Earlier this year I continued the annual tradition of writing my new year’s resolutions on a note pad. This year, my note said in big bold letters: Less time on work, less time on being distracted, and more time with family and friends.
Reluctantly, I admit I’ve been struggling to find the balance between work and life obligations. After reading a bit more about this topic I realized my struggle to balance is pervasive among US workers. For example, a 2014 study by the University of Wisconsin found 7 out of 10 US workers struggle with finding balance.
Given how important work-life balance seems to be to our health and productivity, why is it so hard to actually achieve? It’s hard for me because I can’t just flip a switch and change learned behavior, but you can find two research-based tips that could improve your work-life balance below.
The first small change to make is shifting your focus. This means shifting your focus from the things you won’t do to things you will do. For example, my aforementioned resolution, which was to not work as much, was negative and focused on what I wouldn’t do.
Organizational scholar, Art Markham, explains that negative goals like this tend to fail for two reasons. First, your habit system only learns a new habit when you perform an action, not when you don’t. So, you cannot create a habit to avoid an action. Second, when you set negative goals, you have to constantly be vigilant about your behavior. Otherwise, you will end up doing the thing you are trying to avoid. Instead, you need to focus on what you are going to do instead of working.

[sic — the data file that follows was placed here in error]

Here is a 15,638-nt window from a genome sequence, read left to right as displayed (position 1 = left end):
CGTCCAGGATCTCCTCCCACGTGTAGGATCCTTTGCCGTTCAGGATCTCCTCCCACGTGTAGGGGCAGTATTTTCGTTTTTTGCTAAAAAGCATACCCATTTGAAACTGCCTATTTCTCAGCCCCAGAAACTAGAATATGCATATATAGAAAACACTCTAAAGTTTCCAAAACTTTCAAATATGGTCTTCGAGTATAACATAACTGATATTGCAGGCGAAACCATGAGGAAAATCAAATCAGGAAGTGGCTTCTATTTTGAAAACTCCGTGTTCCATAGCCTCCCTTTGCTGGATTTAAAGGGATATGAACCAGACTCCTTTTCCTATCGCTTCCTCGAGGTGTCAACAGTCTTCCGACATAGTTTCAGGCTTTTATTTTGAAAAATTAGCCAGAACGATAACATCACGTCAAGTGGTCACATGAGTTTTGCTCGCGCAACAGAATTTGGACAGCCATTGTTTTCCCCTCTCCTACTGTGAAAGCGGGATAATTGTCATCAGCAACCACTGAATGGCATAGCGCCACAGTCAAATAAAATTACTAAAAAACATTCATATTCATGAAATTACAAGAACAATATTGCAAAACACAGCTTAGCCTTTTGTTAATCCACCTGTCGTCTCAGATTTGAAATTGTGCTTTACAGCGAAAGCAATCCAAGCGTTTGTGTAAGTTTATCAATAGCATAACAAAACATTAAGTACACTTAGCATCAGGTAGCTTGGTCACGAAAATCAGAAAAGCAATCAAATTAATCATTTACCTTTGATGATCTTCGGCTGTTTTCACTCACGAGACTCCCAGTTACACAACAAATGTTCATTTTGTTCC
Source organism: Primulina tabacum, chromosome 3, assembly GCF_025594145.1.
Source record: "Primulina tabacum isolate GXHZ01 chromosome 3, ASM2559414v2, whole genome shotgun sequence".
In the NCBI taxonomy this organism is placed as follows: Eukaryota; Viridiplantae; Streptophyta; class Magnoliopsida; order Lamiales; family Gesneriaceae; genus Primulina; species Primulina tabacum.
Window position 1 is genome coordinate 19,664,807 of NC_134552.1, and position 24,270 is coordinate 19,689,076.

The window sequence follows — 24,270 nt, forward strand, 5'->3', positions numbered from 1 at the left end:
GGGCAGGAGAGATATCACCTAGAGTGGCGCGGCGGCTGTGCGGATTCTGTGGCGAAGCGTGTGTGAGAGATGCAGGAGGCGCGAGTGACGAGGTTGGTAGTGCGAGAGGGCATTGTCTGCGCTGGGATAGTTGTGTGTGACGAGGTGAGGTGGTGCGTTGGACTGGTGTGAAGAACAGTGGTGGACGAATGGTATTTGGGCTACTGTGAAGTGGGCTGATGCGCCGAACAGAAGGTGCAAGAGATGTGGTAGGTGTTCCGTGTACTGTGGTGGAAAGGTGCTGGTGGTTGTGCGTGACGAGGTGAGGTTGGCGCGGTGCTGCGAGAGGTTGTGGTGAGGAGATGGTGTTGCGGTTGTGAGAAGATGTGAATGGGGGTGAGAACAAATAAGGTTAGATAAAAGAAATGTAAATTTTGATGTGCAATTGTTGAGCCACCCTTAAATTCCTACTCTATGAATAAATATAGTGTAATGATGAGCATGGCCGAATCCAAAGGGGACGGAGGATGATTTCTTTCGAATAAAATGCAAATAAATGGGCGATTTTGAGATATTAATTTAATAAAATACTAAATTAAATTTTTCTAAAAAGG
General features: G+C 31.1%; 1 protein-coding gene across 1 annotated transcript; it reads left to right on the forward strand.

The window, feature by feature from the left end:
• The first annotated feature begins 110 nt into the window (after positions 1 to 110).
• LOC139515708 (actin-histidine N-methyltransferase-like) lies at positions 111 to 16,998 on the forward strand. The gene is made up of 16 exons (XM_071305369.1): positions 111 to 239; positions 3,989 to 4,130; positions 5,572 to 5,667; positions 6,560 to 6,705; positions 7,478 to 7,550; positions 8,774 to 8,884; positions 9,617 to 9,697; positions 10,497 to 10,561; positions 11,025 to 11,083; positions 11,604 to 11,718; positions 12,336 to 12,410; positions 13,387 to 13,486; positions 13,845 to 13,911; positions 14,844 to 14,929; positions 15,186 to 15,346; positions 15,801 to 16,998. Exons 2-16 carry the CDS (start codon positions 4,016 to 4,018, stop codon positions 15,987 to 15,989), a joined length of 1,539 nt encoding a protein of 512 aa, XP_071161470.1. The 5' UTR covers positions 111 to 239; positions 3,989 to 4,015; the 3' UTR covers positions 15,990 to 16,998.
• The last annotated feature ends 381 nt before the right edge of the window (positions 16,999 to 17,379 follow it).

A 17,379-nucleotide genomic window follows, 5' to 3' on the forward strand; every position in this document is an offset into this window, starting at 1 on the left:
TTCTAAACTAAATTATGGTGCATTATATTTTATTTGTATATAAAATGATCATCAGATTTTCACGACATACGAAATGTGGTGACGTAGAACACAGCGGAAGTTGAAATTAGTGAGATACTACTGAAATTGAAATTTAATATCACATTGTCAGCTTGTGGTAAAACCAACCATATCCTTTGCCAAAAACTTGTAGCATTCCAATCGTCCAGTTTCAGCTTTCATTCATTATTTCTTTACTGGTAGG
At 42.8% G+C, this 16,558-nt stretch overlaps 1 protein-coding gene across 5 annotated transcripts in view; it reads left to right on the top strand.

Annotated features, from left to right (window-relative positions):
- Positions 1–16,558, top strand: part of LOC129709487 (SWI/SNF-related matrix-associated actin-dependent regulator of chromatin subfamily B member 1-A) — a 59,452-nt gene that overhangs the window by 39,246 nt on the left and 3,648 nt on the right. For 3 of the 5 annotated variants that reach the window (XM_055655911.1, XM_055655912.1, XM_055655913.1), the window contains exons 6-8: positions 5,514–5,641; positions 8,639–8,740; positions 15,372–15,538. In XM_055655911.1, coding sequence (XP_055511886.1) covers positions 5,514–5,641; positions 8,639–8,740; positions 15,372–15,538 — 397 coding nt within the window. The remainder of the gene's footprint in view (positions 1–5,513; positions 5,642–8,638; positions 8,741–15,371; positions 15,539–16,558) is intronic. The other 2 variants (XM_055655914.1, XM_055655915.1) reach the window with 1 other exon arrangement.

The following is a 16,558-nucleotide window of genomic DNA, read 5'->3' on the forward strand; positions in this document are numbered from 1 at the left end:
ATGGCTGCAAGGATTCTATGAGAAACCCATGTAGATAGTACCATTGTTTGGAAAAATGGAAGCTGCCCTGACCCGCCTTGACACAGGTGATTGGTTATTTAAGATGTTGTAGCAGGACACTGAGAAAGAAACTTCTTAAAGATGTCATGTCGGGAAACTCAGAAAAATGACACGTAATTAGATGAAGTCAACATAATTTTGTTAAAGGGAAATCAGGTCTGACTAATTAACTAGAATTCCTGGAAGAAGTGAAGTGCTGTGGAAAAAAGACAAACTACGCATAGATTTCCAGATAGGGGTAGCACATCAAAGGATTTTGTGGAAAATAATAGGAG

The second habit related to improving work-life balance is learning how to say no. This may be one of the hardest things to do, but if you keep adding to your plate at work, will you still have time for you, your family, or hobbies? For many of us, saying no is difficult because saying yes comes from our desire to help people or innate fear of conflict and disappointment.
Use NO as a successful life and workload management tool. Some of the best statements I have seen, or used myself, to say no are, ‘I would really like to help you, but I am focused on another high priority project right now” or the more assertive, “I’m sorry I can’t right now but will let you know when and if I can”.
I hope these two tips will help you start finding the work-life balance you deserve!